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    Ready, Able And Prating—Gordon MacRae

    The day last spring, when the papers reported that Frank Sinatra had been signed for the lead in “Carousel,” one of my closest friends came over to the golf course as I was rounding the eighteenth green.

    “This must be a tough blow to you, Gordon,” he said, referring to the newspaper reports. “You so completely believed that after making ‘Oklahoma!’ you’d get this picture, too.”

    “I still believe it,” I told him.

    He stared at me dumbfounded, and I didn’t blame him. On the surface it was a strange thing to say. The moment I’d seen the papers that morning I’d checked with my agent, and it was true: Frankie Sinatra was signed, sealed and delivered to star in “Carousel.” The whole sky seemed to turn black as I read those words.



    Yet my faith was still strong upon me, just as it had been when I started campaigning for the lead in “Oklahoma!” Then, everybody told me that a guy who’d been off the screen for a year was really cracked to even try 4 to go after that one. Sure, Rodgers and Hammerstein tested me for Curly in “Oklahoma!”—but they tested just about everybody in town besides. For six months, while these tests went on and on, I went around Hollywood wearing the kind of boots I knew Curly would wear in the picture. For six months, as I read about this singer and that being considered, I let my hair grow long. And my wife Sheila actually set it in pin curls for me, so that when I went out, it would look the way Curly’s hair should be. I also went around with cowboys and learned their lingo. I lived, breathed and slept Curly.






    I think Sheila is the best wife in the world. Of course, never having had any other wife, maybe I’m prejudiced. But believe me, on the basis of almost sixteen years’ acquaintance and nearly fifteen of solid marriage, I can’t see how any girl could be greater. Sheila has given me two daughters and two sons. She’s bringing them up wonderfully. All these years she’s put up with me, my forgetting to come home to dinner on time, my often making her a golf widow, my constant singing. Besides, she’s a doll to look at.

    But, so help me, I think the time I appreciated Sheila most was when I was on the kick of getting “Oklahoma!”—or else. The “or else” was that if I got “Oklahoma!” I believed I’d get “Carousel,” and I’d had my heart set on doing “Carousel” since 1948.






    Or, looked at in another way, it was what I’d been aiming for since I was sixteen and determined to be a singer. My father ran a machine shop in Syracuse, New York, and he had hoped I’d join in the business with him. But, always having loved music himself, he sympathized with my intense desire to sing and didn’t try to stop me. I was still in my teens when Dad died so, instead of going on to college as planned, I went to work. Eventually, I got a job acting—for the grand sum of five dollars a week, plus room and board—at the Mill Pond Playhouse in Roslyn, New York. It was there I met Sheila, who also had acting ambitions, but less than a year later gave them up to marry me.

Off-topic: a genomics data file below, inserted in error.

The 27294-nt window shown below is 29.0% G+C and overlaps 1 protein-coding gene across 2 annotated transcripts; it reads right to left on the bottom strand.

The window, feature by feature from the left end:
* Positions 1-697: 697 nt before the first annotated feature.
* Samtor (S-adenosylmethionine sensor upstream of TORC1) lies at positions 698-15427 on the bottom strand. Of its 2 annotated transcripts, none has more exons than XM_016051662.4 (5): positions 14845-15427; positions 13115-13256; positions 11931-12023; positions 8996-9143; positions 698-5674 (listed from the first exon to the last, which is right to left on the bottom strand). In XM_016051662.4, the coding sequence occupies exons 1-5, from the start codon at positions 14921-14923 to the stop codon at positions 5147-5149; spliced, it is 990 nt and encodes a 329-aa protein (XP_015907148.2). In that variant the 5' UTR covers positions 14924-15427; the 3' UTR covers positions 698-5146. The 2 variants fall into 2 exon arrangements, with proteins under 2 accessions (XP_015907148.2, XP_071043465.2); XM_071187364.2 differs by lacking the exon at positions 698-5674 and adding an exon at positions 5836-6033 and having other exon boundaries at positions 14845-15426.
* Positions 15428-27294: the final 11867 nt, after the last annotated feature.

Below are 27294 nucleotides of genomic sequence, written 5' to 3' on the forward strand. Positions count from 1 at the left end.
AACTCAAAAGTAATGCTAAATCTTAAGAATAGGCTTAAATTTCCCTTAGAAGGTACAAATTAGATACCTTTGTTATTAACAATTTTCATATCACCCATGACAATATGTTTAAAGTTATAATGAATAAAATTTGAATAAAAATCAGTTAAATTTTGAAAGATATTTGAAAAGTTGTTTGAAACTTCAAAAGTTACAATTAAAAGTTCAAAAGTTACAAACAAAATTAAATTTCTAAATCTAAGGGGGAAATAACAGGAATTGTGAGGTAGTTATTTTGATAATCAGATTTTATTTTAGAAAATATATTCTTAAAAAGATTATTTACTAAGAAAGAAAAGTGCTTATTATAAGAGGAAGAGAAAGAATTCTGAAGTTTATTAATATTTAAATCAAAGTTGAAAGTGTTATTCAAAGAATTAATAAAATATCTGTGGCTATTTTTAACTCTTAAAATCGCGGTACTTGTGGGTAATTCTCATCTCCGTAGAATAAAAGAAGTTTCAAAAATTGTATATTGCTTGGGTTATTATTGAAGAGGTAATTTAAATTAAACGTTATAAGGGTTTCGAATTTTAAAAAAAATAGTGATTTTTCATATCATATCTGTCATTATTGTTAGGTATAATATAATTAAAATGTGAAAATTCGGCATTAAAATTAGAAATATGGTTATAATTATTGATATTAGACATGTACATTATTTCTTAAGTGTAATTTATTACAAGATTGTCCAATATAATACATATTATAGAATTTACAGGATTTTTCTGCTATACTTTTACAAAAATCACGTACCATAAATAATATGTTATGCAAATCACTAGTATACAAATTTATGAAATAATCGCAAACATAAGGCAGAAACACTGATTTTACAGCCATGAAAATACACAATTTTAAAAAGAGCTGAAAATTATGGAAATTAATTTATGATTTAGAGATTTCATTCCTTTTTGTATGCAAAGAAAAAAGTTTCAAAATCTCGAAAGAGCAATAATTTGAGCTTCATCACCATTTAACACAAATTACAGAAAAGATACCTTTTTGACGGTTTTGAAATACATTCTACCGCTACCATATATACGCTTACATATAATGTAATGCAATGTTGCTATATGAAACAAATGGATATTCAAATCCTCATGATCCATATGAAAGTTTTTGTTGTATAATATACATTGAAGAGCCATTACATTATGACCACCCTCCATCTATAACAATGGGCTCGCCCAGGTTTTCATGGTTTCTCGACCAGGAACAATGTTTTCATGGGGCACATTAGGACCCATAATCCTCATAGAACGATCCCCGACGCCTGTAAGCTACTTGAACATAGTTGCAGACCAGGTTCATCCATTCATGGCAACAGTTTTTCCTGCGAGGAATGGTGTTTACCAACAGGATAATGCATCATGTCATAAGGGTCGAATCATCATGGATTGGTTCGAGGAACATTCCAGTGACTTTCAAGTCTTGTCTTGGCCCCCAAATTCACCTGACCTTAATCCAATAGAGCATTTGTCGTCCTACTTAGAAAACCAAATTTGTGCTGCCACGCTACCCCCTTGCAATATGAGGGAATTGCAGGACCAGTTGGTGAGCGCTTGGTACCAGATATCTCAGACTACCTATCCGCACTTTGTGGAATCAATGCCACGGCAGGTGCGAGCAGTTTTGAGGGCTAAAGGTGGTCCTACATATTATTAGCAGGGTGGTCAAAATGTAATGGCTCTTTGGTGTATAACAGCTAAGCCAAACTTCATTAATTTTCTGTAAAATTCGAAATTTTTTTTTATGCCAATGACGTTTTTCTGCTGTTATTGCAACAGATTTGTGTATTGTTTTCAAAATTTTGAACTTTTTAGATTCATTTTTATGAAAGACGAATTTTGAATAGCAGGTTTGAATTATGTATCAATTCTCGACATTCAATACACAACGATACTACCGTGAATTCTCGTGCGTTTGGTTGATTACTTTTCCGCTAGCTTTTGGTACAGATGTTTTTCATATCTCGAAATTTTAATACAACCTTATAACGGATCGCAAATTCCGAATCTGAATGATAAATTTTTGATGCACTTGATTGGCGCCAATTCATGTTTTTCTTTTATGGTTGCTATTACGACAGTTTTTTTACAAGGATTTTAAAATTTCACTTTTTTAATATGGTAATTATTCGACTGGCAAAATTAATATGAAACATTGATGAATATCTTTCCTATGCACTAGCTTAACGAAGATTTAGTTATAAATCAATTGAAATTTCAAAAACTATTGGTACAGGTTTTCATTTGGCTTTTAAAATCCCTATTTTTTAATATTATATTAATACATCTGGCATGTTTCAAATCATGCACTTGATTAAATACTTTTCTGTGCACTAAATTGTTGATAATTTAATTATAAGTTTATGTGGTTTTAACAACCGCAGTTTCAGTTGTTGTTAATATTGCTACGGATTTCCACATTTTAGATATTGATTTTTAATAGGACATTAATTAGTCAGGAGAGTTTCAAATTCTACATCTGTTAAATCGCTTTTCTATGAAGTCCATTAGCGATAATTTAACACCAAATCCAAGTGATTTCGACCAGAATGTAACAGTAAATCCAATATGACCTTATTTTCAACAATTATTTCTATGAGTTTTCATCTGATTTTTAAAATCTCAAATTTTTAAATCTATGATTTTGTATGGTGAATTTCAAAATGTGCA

Later, I joined NBC as a page. One day, Horace Heidt happened to hear me exercising my vocal chords in the lounge and, in need of a singer, he asked me to join his orchestra. After touring and singing with him for close to a year, I appeared on Broadway for the first time in “Junior Miss.” Then I sang with Ray Bloch’s orchestra and on CBS Radio until the war caught up with me and I joined the Air Corps, to become a bombardier.






    I mentioned having wanted to do “Carousel” since 1948, because that was the year I started in movies. I had appeared in the Broadway musical, “Three to Make Ready,” with Ray Bolger, and after that was signed by Warners. And, once I had my foot in the movie door, I began directing my dreams toward the day when “Carousel” would be made into a picture and I’d play the lead role.

    Today, I’m delighted that our daughter Meredith, who’s eleven, knows that she wants to be in show business. As a matter of fact, she makes an appearance in “Carousel,” and she’s swell in it, too. Nothing will please me more than if the rest of our gang—Heather, Gar and Robert Bruce—when they get a little older, make the same decision. Because I’ve gained nothing but happiness from my determination, back there when I was a kid, to sing for my supper and everything else. I loved show business then, I love it now. It really burns me when I hear people knock it—particularly since, as I said, Sheila and I found each other through show business.






    Sheila has tremendous talent. I never asked her to give up her career and, in some ways, I wish that she hadn’t. That’s just because I think she would have been such a smash, and had so much fun. Sometimes now she plays a night-club date with me, and she’s terrific. But she treats such an engagement as a lark and claims she prefers just to be my wife and mother of our brood.

    That’s my private-life side of it. Professionally, all the seamy side of show business I’ve heard about, all that routine about a broken heart for every broken light on Broadway, and that other fable about the only way to get ahead in Hollywood is to double-cross and lie, are things I’ve never encountered. I’m not playing ostrich. I suppose they can be there. But the route has been easier for me—up until I began encountering Rodgers and Hammerstein.

    I just plain love to sing. So if I coach three to four hours a day—and I do—that’s not suffering, as far as I’m concerned. I like acting, too, but music is a real passion with me.



    So back in 1948, when a charming girl named Jan Clayton told me about a show named “Allegro” being cast for Broadway, I tottled around to see if they (Rodgers and Hammerstein) would listen to me. They conceded as how they would. They were listening to everybody then, just as they were listening to everybody, six years later, in Hollywood when they first began casting “Oklahoma!” If there ever were two men with open minds and ears, they are Oscar and Dick. I had to read the “Allegro” songs from the copy, which isn’t easy, but I managed it, and I thought I did pretty well.

    They didn’t and another actor got the role. But I didn’t forget the two lessons that experience taught me.

    Lesson one was about the value of friendship—in this case, Jan Clayton’s tipping me off about the audition.

    Lesson two was the value of being pre- pared.